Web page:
As the Government’s Joint Committee on Vaccination and Immunisation (JCVI) gives the go-ahead for third-jab boosters for the most vulnerable, political pressure is mounting on it also to approve a wider rollout of boosters as well as inoculations for 12-15 year-olds.
Asked if the JCVI should get a “wiggle on” about decisions on boosters and jabs for children, Education Secretary Gavin Williamson told Sky News: “Speaking as a parent myself, I think parents would find it incredibly reassuring to know that they had a choice as to whether their child would be vaccinated or not.”
Former Health Secretary and current Chairman of the Commons Health Select Committee Jeremy Hunt tweeted: “The latest study from King’s College London showed vaccine effectiveness dropping after six months, so why are we hanging around?”
Is it really appropriate for ministers and MPs to be putting pressure on a Government advisory body to give the answers they want to hear? How is that following ‘the Science’?
For its part, the JCVI has indicated that it wants to wait for more evidence, and also appears to have a split of opinion among its members. However, the Government may have successfully forced the issue, with the Guardian reporting that the committee held a long discussion on children’s vaccination on Thursday, followed by a vote, and that a decision may be announced as soon as Friday.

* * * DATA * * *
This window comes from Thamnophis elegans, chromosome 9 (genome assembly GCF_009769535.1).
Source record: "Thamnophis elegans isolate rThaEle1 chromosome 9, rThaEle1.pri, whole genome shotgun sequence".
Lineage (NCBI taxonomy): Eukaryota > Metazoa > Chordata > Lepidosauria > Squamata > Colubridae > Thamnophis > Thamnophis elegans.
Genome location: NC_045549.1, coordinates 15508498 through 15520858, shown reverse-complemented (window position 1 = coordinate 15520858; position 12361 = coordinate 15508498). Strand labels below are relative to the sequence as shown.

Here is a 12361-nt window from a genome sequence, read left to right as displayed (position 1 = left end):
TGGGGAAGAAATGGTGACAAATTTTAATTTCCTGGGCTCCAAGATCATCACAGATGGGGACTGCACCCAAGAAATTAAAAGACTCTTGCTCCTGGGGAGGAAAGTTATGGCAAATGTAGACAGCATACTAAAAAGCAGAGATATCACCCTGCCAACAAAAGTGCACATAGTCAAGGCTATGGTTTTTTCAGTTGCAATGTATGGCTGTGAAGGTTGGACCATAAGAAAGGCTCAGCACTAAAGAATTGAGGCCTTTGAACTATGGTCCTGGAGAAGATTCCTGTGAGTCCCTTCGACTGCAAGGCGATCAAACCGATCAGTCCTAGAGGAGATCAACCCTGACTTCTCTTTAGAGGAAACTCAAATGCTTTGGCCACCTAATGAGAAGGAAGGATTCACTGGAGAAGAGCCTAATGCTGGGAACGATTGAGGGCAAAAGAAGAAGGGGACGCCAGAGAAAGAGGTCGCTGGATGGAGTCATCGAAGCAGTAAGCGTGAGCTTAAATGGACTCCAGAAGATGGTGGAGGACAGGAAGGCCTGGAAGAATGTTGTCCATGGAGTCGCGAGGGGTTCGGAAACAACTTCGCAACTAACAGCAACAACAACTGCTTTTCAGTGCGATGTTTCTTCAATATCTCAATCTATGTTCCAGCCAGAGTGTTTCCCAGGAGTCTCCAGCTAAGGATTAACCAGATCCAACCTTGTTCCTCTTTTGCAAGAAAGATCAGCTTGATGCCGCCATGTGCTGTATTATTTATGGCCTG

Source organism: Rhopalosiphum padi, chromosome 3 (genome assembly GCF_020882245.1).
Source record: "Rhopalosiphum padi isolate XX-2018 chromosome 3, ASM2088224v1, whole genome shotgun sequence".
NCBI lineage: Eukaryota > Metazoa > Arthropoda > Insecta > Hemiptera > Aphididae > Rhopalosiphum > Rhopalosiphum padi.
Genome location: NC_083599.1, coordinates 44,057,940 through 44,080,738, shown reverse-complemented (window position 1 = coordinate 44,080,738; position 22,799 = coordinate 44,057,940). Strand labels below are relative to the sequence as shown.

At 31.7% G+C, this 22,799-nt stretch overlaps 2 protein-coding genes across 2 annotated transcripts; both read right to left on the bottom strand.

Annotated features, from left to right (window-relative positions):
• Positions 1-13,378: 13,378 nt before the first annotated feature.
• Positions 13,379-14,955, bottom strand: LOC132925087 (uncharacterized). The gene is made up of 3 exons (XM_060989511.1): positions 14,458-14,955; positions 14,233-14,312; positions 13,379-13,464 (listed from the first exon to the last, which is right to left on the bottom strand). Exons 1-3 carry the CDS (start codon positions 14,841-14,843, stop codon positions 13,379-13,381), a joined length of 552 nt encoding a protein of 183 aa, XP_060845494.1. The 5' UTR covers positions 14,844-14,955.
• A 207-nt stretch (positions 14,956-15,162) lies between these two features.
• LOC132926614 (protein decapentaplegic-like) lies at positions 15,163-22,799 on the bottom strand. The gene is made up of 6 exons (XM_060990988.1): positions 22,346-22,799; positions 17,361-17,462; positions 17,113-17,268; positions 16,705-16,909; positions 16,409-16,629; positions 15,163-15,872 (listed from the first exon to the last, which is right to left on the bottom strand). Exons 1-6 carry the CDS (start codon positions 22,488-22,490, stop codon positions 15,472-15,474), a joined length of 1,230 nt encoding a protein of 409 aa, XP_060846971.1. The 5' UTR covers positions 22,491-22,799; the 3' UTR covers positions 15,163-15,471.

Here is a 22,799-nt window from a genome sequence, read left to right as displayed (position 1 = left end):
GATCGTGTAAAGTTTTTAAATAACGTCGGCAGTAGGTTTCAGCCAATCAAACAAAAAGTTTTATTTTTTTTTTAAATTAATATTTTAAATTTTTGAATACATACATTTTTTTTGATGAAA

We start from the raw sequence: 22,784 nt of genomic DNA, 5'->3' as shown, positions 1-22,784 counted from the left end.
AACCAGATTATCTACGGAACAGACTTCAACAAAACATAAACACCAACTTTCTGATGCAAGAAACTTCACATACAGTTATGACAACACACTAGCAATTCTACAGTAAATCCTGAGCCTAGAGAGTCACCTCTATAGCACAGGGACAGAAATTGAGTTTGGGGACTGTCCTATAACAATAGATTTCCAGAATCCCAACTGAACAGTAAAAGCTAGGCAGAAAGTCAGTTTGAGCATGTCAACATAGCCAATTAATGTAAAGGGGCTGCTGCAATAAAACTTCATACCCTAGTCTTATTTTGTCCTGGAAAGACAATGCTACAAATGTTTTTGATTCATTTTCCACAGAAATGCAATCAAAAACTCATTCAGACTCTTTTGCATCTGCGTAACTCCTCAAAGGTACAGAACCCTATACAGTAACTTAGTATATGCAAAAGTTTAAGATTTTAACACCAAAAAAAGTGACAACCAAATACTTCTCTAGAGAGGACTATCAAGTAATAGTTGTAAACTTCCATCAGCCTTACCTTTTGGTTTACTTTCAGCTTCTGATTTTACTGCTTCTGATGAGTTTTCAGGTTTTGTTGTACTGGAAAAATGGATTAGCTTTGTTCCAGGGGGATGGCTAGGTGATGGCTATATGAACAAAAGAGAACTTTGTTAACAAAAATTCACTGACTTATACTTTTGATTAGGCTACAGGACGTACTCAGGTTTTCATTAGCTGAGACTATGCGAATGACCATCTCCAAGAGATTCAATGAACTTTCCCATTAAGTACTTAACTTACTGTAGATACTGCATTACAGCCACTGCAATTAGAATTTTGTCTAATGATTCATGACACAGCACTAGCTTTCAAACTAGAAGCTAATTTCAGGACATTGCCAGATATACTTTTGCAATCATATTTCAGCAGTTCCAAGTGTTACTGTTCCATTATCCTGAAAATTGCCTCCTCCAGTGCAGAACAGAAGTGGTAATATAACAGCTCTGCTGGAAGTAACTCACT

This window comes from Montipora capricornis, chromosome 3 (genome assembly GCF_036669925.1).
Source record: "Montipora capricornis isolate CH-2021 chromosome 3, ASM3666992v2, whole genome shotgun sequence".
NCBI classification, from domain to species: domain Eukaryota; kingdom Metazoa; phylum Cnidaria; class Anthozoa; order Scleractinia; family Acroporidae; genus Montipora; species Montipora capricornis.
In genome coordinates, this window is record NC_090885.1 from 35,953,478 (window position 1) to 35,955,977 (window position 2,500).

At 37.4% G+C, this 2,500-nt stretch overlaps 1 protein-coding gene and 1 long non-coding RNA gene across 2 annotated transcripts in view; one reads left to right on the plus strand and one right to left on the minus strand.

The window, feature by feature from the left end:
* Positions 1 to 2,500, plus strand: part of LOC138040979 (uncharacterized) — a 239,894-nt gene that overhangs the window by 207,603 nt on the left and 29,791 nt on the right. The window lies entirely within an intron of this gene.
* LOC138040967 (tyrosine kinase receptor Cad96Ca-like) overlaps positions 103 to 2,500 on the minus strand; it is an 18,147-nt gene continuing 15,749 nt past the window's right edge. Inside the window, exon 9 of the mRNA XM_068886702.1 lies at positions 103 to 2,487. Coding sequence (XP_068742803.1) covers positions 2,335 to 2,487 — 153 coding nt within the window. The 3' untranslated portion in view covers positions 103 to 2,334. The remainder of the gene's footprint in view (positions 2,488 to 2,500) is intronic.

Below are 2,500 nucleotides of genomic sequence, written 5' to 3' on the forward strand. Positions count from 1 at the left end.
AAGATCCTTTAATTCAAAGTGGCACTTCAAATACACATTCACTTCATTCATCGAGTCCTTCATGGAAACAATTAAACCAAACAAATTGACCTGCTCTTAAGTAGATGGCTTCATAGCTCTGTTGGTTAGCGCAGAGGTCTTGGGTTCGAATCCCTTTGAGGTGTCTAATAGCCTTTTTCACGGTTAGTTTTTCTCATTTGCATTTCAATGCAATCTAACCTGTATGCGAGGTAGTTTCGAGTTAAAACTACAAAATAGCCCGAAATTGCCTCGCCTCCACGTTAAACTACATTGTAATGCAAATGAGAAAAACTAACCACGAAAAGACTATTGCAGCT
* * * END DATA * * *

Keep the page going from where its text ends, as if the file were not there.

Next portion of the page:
Previously, JCVI Chairman, Professor Anthony Harnden, had said he thought it “highly likely” there will be a booster programme, with decisions “over the next few weeks”. He told BBC Radio 4’s Today programme that there are questions about which variant to target with the boosters, and identifying who really needs one.
What we don’t want to do is boost people and then find we have a new variant and we can’t boost them again because we’ve boosted them too soon – and those people might not have needed the booster in the first place. So there’s a lot of very complicated modelling and data analysis that is going on about this at the moment.
JCVI member Professor Adam Finn is clear that the “main objective” of vaccination should be to protect against serious illness, and that the evidence of waning immunity against infection is something to monitor not an urgent call to action.
I think the ZOE study, and a couple of other studies we recently had, do show the beginnings of a drop off of protection against asymptomatic or mildly symptomatic disease. But other studies are showing maintenance of good protection against serious illness and hospitalisation.
In May he told the Today programme that children should not be immunised if at all possible as a matter of principle.
In normal times, just as in pandemic times, we simply wouldn’t want to immunise anybody without needing to. It’s an invasive thing to do, it costs money, and it causes a certain amount of discomfort, and vaccines have side effects. So if we can control this virus without immunising children we shouldn’t immunise children as a matter of principle.